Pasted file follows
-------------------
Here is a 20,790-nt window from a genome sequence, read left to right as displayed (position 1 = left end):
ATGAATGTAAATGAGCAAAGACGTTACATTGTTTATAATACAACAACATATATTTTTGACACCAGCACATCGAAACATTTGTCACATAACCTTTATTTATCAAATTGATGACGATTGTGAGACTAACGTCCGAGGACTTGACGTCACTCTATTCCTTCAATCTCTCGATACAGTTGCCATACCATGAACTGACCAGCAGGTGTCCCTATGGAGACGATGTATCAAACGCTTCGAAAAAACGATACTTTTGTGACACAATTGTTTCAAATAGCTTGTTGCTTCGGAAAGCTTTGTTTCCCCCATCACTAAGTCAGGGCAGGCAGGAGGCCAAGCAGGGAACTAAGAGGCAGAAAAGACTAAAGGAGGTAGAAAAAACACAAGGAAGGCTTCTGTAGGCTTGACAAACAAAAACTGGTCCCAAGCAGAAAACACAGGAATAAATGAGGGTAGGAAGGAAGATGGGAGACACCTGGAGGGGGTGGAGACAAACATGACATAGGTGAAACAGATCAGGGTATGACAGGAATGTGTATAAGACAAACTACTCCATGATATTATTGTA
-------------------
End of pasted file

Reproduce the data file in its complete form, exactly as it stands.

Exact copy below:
Here is a 20,790-nt window from a genome sequence, read left to right as displayed (position 1 = left end):
ATGAATGTAAATGAGCAAAGACGTTACATTGTTTATAATACAACAACATATATTTTTGACACCAGCACATCGAAACATTTGTCACATAACCTTTATTTATCAAATTGATGACGATTGTGAGACTAACGTCCGAGGACTTGACGTCACTCTATTCCTTCAATCTCTCGATACAGTTGCCATACCATGAACTGACCAGCAGGTGTCCCTATGGAGACGATGTATCAAACGCTTCGAAAAAACGATACTTTTGTGACACAATTGTTTCAAATAGCTTGTTGCTTCGGAAAGCTTTGTTTCCCCCATCACTAAGTCAGGGCAGGCAGGAGGCCAAGCAGGGAACTAAGAGGCAGAAAAGACTAAAGGAGGTAGAAAAAACACAAGGAAGGCTTCTGTAGGCTTGACAAACAAAAACTGGTCCCAAGCAGAAAACACAGGAATAAATGAGGGTAGGAAGGAAGATGGGAGACACCTGGAGGGGGTGGAGACAAACATGACATAGGTGAAACAGATCAGGGTATGACAGGAATGTGTATAAGACAAACTACTCCATGATATTATTGTA